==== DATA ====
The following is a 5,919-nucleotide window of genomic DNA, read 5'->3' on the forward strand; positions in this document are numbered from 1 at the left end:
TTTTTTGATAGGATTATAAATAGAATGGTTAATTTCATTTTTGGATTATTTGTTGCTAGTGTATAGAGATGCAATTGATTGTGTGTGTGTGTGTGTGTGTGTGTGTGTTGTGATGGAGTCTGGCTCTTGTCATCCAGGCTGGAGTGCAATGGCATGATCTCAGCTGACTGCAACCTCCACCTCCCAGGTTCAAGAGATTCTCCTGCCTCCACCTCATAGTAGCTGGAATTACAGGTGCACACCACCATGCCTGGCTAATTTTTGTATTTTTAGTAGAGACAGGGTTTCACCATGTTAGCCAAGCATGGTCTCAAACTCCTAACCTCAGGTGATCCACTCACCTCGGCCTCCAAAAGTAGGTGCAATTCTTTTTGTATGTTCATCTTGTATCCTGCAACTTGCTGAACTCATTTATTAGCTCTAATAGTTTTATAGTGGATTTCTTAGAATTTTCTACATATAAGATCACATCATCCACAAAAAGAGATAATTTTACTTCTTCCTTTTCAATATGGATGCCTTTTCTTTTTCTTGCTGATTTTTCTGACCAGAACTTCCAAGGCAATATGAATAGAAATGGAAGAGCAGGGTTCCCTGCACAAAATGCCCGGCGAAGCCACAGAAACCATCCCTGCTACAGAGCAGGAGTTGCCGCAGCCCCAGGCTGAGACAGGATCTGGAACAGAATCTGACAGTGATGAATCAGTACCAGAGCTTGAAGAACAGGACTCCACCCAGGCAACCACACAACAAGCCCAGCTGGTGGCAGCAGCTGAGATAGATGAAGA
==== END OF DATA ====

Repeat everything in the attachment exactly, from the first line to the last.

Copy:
The following is a 5,919-nucleotide window of genomic DNA, read 5'->3' on the forward strand; positions in this document are numbered from 1 at the left end:
TTTTTTGATAGGATTATAAATAGAATGGTTAATTTCATTTTTGGATTATTTGTTGCTAGTGTATAGAGATGCAATTGATTGTGTGTGTGTGTGTGTGTGTGTGTGTGTTGTGATGGAGTCTGGCTCTTGTCATCCAGGCTGGAGTGCAATGGCATGATCTCAGCTGACTGCAACCTCCACCTCCCAGGTTCAAGAGATTCTCCTGCCTCCACCTCATAGTAGCTGGAATTACAGGTGCACACCACCATGCCTGGCTAATTTTTGTATTTTTAGTAGAGACAGGGTTTCACCATGTTAGCCAAGCATGGTCTCAAACTCCTAACCTCAGGTGATCCACTCACCTCGGCCTCCAAAAGTAGGTGCAATTCTTTTTGTATGTTCATCTTGTATCCTGCAACTTGCTGAACTCATTTATTAGCTCTAATAGTTTTATAGTGGATTTCTTAGAATTTTCTACATATAAGATCACATCATCCACAAAAAGAGATAATTTTACTTCTTCCTTTTCAATATGGATGCCTTTTCTTTTTCTTGCTGATTTTTCTGACCAGAACTTCCAAGGCAATATGAATAGAAATGGAAGAGCAGGGTTCCCTGCACAAAATGCCCGGCGAAGCCACAGAAACCATCCCTGCTACAGAGCAGGAGTTGCCGCAGCCCCAGGCTGAGACAGGATCTGGAACAGAATCTGACAGTGATGAATCAGTACCAGAGCTTGAAGAACAGGACTCCACCCAGGCAACCACACAACAAGCCCAGCTGGTGGCAGCAGCTGAGATAGATGAAGA